Want more from high school?
In many states, students can go online to broaden their choice of class
Before high school teacher Kimberly Rugh got down to business at the start of a recent school week, she joked with her students about how she'd had to clean cake out of the corners of her house after her 2-year-old son's birthday party. Then she reminded her English II pupils that overdue assignments would be counted against them on their upcoming progress reports, and she promised to get caught up soon with "a mega amount" of grading.
This friendly combination of chitchat and class management took place not in front of a blackboard but in an E-mail message that Rugh sent to the 145 students she's teaching at the Florida Virtual School, one of the nation's leading online high schools. Now in its fifth year, the state-funded institution enrolls 3,505 students and employs 41 full-time and 27 part-time teachers. Students can take a wide range of regular, honors, and Advanced Placement classes and choose from one of three paces: traditional, accelerated, or extended. The school's motto is "any time, any place, any path, any pace."
The number of online high schools has grown quickly in the past few years. Most offer classes intended to supplement regular high school courses, though many plan to offer their own diplomas as well. (Online schools offering a full curriculum for grade school childrenЦusually home-schoolersЦare spreading, too, but at a much slower rate.) Online high schoolsЦor individual Web-based AP classes offered by companies like Apex LearningЦare now planned or underway in numerous states, including Massachusetts, Kentucky, Illinois, Nebraska, and Michigan.
Florida's E-school attracts many students who need flexible scheduling, from budding tennis stars and young musicians to brothers Tobias and Tyler Heeb, who take turns working on the computer while helping out with their family's clam-farming business on Pine Island, off Florida's southwest coast. Home-schoolers also are well represented. Most students live in Florida, but 55 hail from West Virginia, where a severe teacher shortage makes it hard for many students to take advanced classes. Seven kids from Texas and four from Shanghai round out the student body.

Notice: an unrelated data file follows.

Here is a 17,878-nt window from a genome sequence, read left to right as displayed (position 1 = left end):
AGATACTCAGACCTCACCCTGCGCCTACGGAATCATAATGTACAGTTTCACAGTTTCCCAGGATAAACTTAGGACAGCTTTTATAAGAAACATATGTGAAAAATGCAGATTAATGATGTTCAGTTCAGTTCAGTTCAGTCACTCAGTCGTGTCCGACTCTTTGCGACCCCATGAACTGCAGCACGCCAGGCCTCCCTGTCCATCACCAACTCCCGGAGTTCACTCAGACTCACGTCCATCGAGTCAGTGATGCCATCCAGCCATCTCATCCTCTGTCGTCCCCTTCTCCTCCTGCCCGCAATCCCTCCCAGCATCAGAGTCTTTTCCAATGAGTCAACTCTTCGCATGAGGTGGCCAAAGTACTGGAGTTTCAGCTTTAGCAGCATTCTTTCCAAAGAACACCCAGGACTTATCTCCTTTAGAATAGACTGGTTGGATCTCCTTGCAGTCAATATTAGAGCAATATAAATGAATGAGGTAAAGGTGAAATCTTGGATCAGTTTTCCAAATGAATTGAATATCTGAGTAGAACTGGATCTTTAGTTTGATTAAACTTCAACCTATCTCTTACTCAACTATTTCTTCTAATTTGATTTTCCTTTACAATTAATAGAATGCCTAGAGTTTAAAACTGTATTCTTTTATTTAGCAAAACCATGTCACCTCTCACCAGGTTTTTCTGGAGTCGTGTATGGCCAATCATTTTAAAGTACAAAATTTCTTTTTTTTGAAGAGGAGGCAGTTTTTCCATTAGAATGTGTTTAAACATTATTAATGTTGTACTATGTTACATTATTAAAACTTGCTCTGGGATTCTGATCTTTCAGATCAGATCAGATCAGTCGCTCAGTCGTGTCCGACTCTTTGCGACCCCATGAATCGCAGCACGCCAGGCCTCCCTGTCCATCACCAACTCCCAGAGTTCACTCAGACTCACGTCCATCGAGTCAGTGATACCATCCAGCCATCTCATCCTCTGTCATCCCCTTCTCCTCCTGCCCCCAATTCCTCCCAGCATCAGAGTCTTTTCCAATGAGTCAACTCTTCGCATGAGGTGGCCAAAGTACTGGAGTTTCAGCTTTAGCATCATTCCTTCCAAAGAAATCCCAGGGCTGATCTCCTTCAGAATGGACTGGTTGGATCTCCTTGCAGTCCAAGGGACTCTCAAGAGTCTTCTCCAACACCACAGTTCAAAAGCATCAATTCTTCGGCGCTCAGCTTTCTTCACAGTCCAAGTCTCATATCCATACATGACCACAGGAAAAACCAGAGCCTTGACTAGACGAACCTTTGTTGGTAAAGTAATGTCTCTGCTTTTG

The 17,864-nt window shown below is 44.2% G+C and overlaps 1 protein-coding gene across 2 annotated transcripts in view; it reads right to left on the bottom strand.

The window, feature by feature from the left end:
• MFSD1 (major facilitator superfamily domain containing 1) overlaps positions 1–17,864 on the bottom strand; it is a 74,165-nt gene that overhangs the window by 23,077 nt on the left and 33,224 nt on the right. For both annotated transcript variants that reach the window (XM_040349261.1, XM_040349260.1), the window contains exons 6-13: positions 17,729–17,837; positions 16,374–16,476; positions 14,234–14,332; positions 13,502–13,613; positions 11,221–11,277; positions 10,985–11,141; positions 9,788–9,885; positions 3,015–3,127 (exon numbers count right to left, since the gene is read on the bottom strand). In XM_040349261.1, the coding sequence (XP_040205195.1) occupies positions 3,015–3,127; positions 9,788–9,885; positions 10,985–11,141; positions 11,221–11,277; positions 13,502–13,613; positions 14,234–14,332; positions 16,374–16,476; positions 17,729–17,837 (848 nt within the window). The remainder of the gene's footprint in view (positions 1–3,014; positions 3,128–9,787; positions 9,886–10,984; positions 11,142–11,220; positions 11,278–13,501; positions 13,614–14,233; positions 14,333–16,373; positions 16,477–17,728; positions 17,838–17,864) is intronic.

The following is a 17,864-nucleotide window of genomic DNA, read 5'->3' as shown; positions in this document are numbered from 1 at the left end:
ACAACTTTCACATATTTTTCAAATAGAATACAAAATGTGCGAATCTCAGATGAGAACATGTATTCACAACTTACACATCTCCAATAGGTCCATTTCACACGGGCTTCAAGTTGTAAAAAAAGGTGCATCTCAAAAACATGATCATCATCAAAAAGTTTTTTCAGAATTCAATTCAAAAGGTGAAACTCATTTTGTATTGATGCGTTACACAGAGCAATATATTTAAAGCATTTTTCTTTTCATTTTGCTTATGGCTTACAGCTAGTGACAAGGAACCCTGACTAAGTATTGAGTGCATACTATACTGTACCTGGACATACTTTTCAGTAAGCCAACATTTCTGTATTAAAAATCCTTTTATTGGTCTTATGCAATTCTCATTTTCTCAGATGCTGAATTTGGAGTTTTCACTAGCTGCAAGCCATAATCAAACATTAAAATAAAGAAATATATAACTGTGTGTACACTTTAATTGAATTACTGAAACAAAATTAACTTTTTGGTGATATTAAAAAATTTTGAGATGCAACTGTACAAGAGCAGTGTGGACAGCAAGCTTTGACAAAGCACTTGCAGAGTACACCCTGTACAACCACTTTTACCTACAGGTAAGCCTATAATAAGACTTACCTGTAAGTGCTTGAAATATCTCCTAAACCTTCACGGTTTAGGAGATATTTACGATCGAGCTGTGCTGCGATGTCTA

The great majority of Florida Virtual SchoolersЦ80 percentЦare enrolled in regular Florida public or private high schools. Some are busy overachievers like Sarah Hackney, 17, student government president at DeSoto County High School in rural Arcadia, whose 1,050-student school offers no AP classes. She took AP American government last year and is signed up for AP microeconomics and HTML programming this semester. "I don't want to be left behind in the college rush," she says. Others are retaking classes they barely passed the first time. "I would prefer not to be in class with a bunch of sophomores," says 18-year-old Mark Miner, a senior at Bartram Trail High School in the suburbs of Jacksonville, who wants to raise the D he earned in 10th-grade English to match the A's he's earning now.
The school's biggest challenge is making sure that students aren't left to sink or swim on their own. After the school experienced a disappointing course completion rate of just 50 percent in its early years, Executive Director Julie Young made a priority out of what she calls "relationship-building," asking teachers to stay in frequent E-mail and phone contact with their students. That personal touch has helped: The completion rate is now 80 percent.
Critics of online classes say that while they may have a limited place, they are a poor substitute for the face-to-face contact and socialization that take place in brick-and-mortar classrooms. "The bulk of understanding is best acquired in a classroomЦin a community of fellow learners," says Alan Warhaftig, a Los Angeles teacher who heads a nonprofit group that's critical of Internet education. Despite opportunities for online chats, some virtual students say they'd prefer to have more interaction with their peers. "The main thing that I miss in this online setting is class discussion," says Hackney.
Students and parents are quick to acknowledge that virtual schooling isn't for everyone. "If your child's not focused and motivated, I can only imagine it would be a nightmare," says Patricia Haygood of Orlando, whose two daughters are thriving at the Florida school. For those who have what it takes, however, virtual learning fills an important niche. "I can work at my own pace, on my own time," says Hackney. "It's the ultimate in student responsibility."
Author: Ben Wildavsky